Methods: (1) A previously developed mathematical model of the coagulation network  was used to assess current clotting time tests, PT and aPTT, when applied to enoxaparin. The influences of various initial conditions for the tests were investigated. Effect of enoxaparin was simulated at its therapeutic concentration (taken as 0.5 IU/mL of anti-Xa activity). Time courses of X and Xa in the absence as well as presence of enoxaparin (0.5 IU/mL) were also simulated using the model. (2) The mathematical model was used to identify new targets for monitoring enoxaparin therapy. To identify an activating agent for a clotting time test with enoxaparin, the in silico clotting system was activated using a range of activated clotting factors or complexes, including: IIa, Va, VIIa, TF, VII‑TF, VIIa‑TF, VIIIa, IXa, IXaVIIIa, Xa, XaVa, XIa, XIIa, XIIIa, over a range of concentrations, individually and in combination with each other. The aim of the simulations was to identify an activating agent, in the form of a clotting factor, that provides a measurable clotting time (<60 seconds) which was prolonged by at least two‑fold in the presence of a therapeutic concentration of enoxaparin (0.5 IU/mL). (3) Xa was identified in silico (from method 2) as the best option as an activating agent for a clotting time test to detect enoxaparin effect. In vitro experiments were then carried out to demonstrate proof of mechanism of the clotting time test activated by Xa. Clotting times were measured in three different sets of experiments: (i) where the concentration of Xa was varied in the absence of enoxaparin, (ii) where the concentration of Xa was varied in the presence of a therapeutic concentration of enoxaparin (0.5 IU/mL) and (iii) where the concentration of enoxaparin was varied in the presence of a specific Xa concentration. (4) In silico assessment of the new target was then used to assess whether the mathematical model supports the findings from the experimental observations on clotting in the presence of varying concentrations of Xa and enoxaparin.
Results: (1) In silico assessment of standard clotting time tests (aPTT and PT) when applied to enoxaparin: The simulations suggested that both the PT and aPTT tests used high concentrations of their respective activating agents which result in excessive Xa concentrations that overcome the anticoagulant effect of therapeutic enoxaparin concentration (0.5 IU/mL). Hence therapeutic enoxaparin was predicted to cause only a small prolongation in clotting times in currently manufactured versions of the PT and aPTT. (2) In silico identification of new targets for activating a clotting time test: Low concentrations of Xa or tissue factor were identified as plausible activating agents for a clotting time test for enoxaparin. Xa appeared more appropriate as it produced shorter clotting times. (3) In vitro assessment of Xa as a new target for activating a clotting time test: A clotting time of 15 seconds, similar to the upper end of the physiological range for the PT was obtained with a Xa concentration of 10 nM and this concentration was used to activate the clotting system to assess the effect of varying enoxaparin concentrations (0.1‑1.0 IU/mL). In the presence of 1.0 IU/mL enoxaparin the clotting time was prolonged 10‑fold to 153 seconds; in contrast, 0.1 IU/mL enoxaparin caused only a 1.7‑fold prolongation to 26 seconds, compared to the control with no enoxaparin. (4) In silico predictions of the kinetics of activation in the test: There was good agreement between the in silico and in vitro results after scaling for Xa concentration.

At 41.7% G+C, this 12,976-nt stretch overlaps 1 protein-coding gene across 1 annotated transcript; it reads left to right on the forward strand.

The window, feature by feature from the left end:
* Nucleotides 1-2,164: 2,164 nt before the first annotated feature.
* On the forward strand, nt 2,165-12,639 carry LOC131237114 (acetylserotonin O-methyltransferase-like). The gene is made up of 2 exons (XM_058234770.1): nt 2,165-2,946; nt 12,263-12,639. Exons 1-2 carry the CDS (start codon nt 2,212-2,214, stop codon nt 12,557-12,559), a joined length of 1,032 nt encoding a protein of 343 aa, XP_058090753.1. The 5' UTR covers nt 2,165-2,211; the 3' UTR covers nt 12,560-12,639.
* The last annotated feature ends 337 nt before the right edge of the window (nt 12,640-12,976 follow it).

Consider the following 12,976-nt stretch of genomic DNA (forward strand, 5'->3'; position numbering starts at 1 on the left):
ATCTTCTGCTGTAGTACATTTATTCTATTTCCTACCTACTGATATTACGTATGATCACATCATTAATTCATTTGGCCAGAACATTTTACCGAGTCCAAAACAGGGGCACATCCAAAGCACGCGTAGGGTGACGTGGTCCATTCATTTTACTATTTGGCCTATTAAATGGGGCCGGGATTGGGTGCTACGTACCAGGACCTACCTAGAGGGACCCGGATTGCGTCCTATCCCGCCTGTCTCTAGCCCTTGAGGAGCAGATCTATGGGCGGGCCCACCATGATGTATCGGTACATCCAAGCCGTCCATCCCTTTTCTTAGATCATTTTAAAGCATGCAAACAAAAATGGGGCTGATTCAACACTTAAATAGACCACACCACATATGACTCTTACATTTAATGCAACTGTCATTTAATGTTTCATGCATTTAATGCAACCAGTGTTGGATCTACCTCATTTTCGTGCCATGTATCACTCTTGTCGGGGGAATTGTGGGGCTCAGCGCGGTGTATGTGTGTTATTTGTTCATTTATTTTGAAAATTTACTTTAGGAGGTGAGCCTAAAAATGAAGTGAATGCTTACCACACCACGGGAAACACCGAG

Conclusions: Using both simulations from the in silico model and in vitro experiments we show that a Xa clotting time test (we have called this the "XaCT Test") can potentially assess the effect of enoxaparin on the clotting system. The next stage of the development of the prototype "XaCT Test" will be a proof‑of‑concept study that would validate the novel "XaCT Test" using plasma from wide range of healthy volunteers. A successful proof‑of‑concept study would mean that this "XaCT Test" could then be evaluated in patients receiving therapeutic LMWH to assess the predictive performance of the XaCT test for reduced risk of thrombotic and bleeding events. We suggest that the XaCT test might provide a missing direct link for dose optimisation of drugs like LMWH and fondaparinux.